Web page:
As trends in lending remain volatile, insurance is increasingly necessary to support and facilitate major projects and transactions, whether as formal security for a lender, or less formal (but no less important) comfort to the parties. In lending transactions, a borrower needs to ensure that its rights are protected in the most efficient and cost effective way so that the impact on their business is minimal.
Types of insurance
When advancing funds, the lender will require that the borrower takes out insurance to cover a wide range of risks:
- material damage (loss/damage to goods/buildings)
- business interruption (income stream protection)
- third party liability and employer’s liability
- others, eg keyman, product liability.
Provisions in loan agreement
In a standard loan agreement, a lender will have strict requirements in relation to the insurance provisions. A lender will want to ensure that the borrower maintains adequate insurance over its assets and the loan documents will therefore contain a number of covenants by the borrower confirming that they will do so. A lender will require that the insurances contain the following:
- a non-invalidation and non-vitiation (breach of condition) clause
- waiver of subrogation rights as against the borrower and any tenants of the properties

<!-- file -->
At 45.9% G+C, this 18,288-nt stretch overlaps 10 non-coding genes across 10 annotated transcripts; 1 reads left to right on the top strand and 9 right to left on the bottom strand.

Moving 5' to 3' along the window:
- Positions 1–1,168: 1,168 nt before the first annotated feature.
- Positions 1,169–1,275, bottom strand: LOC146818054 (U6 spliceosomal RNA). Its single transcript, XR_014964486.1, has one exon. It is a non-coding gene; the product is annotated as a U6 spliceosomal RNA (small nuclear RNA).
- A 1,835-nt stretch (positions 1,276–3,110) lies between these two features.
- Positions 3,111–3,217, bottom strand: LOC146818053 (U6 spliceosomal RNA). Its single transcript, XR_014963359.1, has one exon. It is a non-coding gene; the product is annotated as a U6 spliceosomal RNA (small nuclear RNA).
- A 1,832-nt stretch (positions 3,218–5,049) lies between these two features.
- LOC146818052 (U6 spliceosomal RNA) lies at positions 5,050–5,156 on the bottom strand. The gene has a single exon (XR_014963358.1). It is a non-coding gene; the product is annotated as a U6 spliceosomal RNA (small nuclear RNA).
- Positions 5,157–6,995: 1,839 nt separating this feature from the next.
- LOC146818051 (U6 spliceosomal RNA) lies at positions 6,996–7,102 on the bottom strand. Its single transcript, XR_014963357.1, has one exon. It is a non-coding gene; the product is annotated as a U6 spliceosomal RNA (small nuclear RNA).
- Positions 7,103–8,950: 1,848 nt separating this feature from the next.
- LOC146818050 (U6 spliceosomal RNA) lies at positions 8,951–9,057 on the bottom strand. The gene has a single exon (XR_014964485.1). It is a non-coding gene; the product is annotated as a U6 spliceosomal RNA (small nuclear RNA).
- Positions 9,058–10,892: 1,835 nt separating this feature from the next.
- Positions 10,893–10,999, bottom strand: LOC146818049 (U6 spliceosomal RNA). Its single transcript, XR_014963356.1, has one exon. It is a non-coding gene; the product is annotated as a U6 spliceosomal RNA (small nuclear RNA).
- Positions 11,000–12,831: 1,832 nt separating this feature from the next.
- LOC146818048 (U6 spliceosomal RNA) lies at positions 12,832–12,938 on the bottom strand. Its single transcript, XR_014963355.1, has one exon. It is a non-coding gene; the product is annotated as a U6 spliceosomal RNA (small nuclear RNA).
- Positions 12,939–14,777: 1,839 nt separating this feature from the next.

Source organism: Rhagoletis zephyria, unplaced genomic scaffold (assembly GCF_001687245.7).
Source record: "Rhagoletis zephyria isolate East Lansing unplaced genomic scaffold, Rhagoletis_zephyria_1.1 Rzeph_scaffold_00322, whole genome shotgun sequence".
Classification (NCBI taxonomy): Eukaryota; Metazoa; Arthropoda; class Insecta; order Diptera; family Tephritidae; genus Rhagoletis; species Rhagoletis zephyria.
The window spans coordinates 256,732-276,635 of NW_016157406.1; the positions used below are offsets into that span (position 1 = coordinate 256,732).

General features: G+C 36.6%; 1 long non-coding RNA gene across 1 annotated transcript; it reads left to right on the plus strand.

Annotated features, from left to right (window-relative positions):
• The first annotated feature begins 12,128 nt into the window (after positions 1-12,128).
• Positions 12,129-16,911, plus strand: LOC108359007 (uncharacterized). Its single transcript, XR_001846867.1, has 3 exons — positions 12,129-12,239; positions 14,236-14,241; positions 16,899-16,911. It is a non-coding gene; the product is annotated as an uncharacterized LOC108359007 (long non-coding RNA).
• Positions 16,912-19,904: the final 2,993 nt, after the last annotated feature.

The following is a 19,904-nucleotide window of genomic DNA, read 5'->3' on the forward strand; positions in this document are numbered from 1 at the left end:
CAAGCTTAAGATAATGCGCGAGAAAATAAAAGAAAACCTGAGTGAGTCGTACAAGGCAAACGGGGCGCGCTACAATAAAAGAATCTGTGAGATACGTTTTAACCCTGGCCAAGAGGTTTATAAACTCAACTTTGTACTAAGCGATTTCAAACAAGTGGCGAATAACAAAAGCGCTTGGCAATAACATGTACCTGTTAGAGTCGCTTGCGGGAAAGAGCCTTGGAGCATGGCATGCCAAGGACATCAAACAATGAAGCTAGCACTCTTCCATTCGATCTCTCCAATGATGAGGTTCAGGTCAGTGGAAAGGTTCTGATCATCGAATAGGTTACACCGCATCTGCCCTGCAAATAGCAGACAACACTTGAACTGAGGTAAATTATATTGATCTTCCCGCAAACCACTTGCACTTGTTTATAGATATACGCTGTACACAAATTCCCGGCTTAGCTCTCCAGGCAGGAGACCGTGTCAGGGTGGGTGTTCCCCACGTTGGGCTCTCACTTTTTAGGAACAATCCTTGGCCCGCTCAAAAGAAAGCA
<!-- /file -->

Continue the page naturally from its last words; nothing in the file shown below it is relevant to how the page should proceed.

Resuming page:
- provision for insurers to give 30 days notice to the lender if policy is to be cancelled
- permit the borrower to assign insurance proceeds and its rights under the policies to the lender.
These clauses are common in landlord and tenant insurance arrangements. It provides that the insurance will not be invalidated by any act or omission of eg the tenant beyond the landlord’s control which increases the risk of damage to the landlord’s property. However, the clause invariably provides that the landlord must notify the insurer immediately on becoming aware of the act or omission and must pay the insurer an additional premium.
Subrogation is the right of the insurer who has indemnified the insured to step into the shoes of the insured and pursue, in the insured’s name, any right of action available to the insurer to be made available to the insured which may diminish the loss insured against.
A subrogation waiver clause prevents insurers from pursuing rights of recovery in the name of the insured against a specified third party.
A lender will need to be satisfied that a borrower’s insurance policies are adequate and that they comply with the provisions of a loan agreement. The costs of a lender’s insurance requirements can often be prohibitive to the borrower. To avoid unnecessary costs, a borrower or its broker should review the insurances early on in a lending transaction and the insurance provisions in the loan agreement should then be carefully negotiated with the lender.